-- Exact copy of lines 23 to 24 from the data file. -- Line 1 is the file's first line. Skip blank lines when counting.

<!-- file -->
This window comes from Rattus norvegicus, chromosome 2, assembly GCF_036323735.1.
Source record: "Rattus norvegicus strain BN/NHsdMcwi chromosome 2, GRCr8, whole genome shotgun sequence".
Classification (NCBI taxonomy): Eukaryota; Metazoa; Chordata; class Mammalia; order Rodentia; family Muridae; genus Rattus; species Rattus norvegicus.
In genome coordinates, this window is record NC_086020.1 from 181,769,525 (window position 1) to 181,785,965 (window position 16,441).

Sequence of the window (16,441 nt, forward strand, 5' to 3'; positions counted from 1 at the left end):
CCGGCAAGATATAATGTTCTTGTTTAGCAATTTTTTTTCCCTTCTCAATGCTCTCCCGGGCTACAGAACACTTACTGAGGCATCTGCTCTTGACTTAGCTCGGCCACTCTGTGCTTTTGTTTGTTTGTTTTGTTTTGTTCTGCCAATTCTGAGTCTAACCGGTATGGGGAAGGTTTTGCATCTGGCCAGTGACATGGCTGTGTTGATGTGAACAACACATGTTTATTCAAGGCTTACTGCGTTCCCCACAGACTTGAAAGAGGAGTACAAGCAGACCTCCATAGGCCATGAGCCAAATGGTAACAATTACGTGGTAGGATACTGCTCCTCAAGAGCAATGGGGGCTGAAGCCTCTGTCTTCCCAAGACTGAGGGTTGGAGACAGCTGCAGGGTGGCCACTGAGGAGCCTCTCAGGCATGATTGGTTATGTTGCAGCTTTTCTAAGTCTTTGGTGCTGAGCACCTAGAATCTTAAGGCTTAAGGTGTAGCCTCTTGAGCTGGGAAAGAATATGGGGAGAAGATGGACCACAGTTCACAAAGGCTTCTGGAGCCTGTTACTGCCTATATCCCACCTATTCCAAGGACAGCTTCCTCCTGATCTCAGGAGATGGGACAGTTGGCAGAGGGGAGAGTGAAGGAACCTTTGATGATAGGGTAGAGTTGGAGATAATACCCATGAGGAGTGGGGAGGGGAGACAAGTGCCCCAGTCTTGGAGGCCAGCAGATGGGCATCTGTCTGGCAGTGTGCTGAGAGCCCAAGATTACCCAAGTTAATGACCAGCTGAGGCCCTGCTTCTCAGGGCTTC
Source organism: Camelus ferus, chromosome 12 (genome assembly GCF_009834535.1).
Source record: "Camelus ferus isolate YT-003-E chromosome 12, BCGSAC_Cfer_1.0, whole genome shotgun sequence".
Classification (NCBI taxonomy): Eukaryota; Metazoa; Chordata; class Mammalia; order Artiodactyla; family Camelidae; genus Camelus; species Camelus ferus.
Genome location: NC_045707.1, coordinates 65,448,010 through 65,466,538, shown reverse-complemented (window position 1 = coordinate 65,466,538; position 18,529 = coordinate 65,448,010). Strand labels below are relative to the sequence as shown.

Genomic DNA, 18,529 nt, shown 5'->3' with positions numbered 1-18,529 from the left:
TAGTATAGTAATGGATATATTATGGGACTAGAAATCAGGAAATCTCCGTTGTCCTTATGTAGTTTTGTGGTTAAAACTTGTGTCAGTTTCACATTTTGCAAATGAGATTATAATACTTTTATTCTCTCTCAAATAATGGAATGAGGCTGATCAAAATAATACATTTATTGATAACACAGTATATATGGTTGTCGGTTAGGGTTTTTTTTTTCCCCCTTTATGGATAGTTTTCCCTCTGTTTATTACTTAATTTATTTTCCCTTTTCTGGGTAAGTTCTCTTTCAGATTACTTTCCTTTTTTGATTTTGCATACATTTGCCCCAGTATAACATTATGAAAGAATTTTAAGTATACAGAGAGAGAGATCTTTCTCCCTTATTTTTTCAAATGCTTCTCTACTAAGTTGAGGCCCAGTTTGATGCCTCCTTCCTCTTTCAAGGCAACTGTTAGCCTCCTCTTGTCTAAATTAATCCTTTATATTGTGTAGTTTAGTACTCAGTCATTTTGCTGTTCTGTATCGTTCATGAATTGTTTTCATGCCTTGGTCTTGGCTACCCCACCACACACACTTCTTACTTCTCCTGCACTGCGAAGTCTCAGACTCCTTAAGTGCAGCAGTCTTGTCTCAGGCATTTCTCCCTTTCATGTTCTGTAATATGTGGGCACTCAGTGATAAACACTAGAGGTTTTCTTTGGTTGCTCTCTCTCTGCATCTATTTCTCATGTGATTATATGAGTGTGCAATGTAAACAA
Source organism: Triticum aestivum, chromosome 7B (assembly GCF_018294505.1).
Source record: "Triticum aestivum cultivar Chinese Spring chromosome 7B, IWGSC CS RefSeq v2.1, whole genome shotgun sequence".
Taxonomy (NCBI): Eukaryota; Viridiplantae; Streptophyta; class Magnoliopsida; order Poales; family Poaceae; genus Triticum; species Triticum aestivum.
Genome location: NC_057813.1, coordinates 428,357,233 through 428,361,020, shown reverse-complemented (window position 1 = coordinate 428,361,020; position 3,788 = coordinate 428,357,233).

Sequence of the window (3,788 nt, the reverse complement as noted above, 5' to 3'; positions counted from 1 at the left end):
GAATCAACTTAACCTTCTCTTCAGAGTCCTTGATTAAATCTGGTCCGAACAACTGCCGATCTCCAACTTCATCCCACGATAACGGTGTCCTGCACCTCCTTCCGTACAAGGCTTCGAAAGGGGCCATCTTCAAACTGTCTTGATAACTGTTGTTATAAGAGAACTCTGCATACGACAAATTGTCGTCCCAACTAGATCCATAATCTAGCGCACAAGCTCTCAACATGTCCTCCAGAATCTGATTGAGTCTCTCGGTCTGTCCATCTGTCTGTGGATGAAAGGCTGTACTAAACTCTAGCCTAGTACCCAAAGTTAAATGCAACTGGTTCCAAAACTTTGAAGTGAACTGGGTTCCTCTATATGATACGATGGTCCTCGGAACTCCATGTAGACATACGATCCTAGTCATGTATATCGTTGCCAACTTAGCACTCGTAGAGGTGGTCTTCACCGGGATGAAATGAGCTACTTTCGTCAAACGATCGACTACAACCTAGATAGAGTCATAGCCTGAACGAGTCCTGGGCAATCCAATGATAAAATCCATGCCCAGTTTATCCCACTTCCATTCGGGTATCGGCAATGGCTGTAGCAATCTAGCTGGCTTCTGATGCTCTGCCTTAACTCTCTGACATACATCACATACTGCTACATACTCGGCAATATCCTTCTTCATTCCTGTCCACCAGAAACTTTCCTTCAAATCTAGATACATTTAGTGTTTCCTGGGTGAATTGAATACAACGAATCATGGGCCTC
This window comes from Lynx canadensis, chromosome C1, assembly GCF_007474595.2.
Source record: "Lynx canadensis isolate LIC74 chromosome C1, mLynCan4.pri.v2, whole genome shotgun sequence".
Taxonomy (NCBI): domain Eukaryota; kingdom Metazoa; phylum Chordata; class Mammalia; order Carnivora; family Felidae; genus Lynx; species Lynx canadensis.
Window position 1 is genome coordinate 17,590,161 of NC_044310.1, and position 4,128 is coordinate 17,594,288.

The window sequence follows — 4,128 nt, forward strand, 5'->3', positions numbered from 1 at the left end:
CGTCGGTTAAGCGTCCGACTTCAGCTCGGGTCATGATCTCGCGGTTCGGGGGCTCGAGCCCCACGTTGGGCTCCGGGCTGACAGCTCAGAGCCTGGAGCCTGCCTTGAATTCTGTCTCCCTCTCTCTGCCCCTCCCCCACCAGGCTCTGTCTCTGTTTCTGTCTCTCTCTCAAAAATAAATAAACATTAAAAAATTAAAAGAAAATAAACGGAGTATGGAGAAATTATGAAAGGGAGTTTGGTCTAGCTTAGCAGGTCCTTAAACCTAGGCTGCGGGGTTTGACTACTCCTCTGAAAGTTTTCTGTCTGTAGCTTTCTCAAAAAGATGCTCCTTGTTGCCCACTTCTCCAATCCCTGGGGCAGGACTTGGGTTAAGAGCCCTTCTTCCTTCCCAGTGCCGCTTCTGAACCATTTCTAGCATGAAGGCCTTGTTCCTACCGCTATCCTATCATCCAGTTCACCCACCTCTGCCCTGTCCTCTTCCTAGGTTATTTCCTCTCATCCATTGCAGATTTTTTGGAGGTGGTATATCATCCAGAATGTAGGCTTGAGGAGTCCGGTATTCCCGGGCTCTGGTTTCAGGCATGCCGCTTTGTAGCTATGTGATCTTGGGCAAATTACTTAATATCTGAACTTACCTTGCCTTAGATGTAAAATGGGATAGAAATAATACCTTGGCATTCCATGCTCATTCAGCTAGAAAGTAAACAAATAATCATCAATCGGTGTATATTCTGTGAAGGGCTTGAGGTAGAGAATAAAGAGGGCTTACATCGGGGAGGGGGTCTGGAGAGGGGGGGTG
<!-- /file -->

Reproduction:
The window sequence follows — 4,128 nt, forward strand, 5'->3', positions numbered from 1 at the left end:
CGTCGGTTAAGCGTCCGACTTCAGCTCGGGTCATGATCTCGCGGTTCGGGGGCTCGAGCCCCACGTTGGGCTCCGGGCTGACAGCTCAGAGCCTGGAGCCTGCCTTGAATTCTGTCTCCCTCTCTCTGCCCCTCCCCCACCAGGCTCTGTCTCTGTTTCTGTCTCTCTCTCAAAAATAAATAAACATTAAAAAATTAAAAGAAAATAAACGGAGTATGGAGAAATTATGAAAGGGAGTTTGGTCTAGCTTAGCAGGTCCTTAAACCTAGGCTGCGGGGTTTGACTACTCCTCTGAAAGTTTTCTGTCTGTAGCTTTCTCAAAAAGATGCTCCTTGTTGCCCACTTCTCCAATCCCTGGGGCAGGACTTGGGTTAAGAGCCCTTCTTCCTTCCCAGTGCCGCTTCTGAACCATTTCTAGCATGAAGGCCTTGTTCCTACCGCTATCCTATCATCCAGTTCACCCACCTCTGCCCTGTCCTCTTCCTAGGTTATTTCCTCTCATCCATTGCAGATTTTTTGGAGGTGGTATATCATCCAGAATGTAGGCTTGAGGAGTCCGGTATTCCCGGGCTCTGGTTTCAGGCATGCCGCTTTGTAGCTATGTGATCTTGGGCAAATTACTTAATATCTGAACTTACCTTGCCTTAGATGTAAAATGGGATAGAAATAATACCTTGGCATTCCATGCTCATTCAGCTAGAAAGTAAACAAATAATCATCAATCGGTGTATATTCTGTGAAGGGCTTGAGGTAGAGAATAAAGAGGGCTTACATCGGGGAGGGGGTCTGGAGAGGGGGGGTG